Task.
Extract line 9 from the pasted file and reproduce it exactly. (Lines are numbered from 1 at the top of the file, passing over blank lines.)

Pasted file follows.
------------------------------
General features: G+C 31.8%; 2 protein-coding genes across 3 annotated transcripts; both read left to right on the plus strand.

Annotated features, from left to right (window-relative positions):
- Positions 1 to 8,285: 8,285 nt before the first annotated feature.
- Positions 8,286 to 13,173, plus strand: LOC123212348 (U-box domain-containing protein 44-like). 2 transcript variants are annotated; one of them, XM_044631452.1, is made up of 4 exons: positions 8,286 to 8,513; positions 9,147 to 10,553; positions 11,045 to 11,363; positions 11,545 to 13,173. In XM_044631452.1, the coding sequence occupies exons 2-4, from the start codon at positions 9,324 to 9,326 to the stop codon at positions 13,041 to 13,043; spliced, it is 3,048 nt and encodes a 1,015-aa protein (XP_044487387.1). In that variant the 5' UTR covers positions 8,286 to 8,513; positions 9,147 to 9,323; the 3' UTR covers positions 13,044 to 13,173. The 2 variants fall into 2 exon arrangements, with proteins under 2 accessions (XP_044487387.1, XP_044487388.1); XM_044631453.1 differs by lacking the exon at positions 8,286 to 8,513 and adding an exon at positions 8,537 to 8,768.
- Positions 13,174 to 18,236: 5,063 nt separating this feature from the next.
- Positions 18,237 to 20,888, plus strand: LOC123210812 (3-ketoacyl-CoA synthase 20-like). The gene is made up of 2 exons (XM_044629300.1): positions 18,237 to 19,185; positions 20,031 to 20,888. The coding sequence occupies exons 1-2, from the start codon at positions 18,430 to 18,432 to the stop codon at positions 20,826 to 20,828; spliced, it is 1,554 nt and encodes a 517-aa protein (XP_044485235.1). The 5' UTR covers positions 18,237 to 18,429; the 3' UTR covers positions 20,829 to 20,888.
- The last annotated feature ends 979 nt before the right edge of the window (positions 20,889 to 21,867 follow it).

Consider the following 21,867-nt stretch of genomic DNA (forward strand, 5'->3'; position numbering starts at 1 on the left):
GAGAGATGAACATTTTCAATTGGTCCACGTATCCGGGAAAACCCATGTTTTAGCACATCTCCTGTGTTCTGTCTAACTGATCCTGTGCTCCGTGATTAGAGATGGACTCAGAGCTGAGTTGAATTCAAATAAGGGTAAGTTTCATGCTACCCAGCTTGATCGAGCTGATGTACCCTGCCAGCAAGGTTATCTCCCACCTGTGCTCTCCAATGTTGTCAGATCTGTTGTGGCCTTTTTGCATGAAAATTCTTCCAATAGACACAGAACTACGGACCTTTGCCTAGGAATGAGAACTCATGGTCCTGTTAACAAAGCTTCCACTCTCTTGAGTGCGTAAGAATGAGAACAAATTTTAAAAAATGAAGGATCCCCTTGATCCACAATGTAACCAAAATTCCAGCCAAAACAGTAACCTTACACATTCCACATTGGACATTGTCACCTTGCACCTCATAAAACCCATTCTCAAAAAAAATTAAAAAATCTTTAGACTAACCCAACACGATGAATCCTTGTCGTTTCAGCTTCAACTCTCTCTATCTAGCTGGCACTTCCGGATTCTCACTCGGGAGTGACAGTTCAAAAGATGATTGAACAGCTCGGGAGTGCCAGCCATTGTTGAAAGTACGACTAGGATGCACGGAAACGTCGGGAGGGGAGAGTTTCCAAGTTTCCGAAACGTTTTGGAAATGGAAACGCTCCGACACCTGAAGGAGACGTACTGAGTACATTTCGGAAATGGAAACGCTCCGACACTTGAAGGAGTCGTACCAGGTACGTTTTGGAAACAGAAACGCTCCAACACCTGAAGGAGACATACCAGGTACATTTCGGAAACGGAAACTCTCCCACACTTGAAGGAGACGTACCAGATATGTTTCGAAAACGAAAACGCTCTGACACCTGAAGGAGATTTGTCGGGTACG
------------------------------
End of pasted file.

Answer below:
GAGAGATGAACATTTTCAATTGGTCCACGTATCCGGGAAAACCCATGTTTTAGCACATCTCCTGTGTTCTGTCTAACTGATCCTGTGCTCCGTGATTAGAGATGGACTCAGAGCTGAGTTGAATTCAAATAAGGGTAAGTTTCATGCTACCCAGCTTGATCGAGCTGATGTACCCTGCCAGCAAGGTTATCTCCCACCTGTGCTCTCCAATGTTGTCAGATCTGTTGTGGCCTTTTTGCATGAAAATTCTTCCAATAGACACAGAACTACGGACCTTTGCCTAGGAATGAGAACTCATGGTCCTGTTAACAAAGCTTCCACTCTCTTGAGTGCGTAAGAATGAGAACAAATTTTAAAAAATGAAGGATCCCCTTGATCCACAATGTAACCAAAATTCCAGCCAAAACAGTAACCTTACACATTCCACATTGGACATTGTCACCTTGCACCTCATAAAACCCATTCTCAAAAAAAATTAAAAAATCTTTAGACTAACCCAACACGATGAATCCTTGTCGTTTCAGCTTCAACTCTCTCTATCTAGCTGGCACTTCCGGATTCTCACTCGGGAGTGACAGTTCAAAAGATGATTGAACAGCTCGGGAGTGCCAGCCATTGTTGAAAGTACGACTAGGATGCACGGAAACGTCGGGAGGGGAGAGTTTCCAAGTTTCCGAAACGTTTTGGAAATGGAAACGCTCCGACACCTGAAGGAGACGTACTGAGTACATTTCGGAAATGGAAACGCTCCGACACTTGAAGGAGTCGTACCAGGTACGTTTTGGAAACAGAAACGCTCCAACACCTGAAGGAGACATACCAGGTACATTTCGGAAACGGAAACTCTCCCACACTTGAAGGAGACGTACCAGATATGTTTCGAAAACGAAAACGCTCTGACACCTGAAGGAGATTTGTCGGGTACG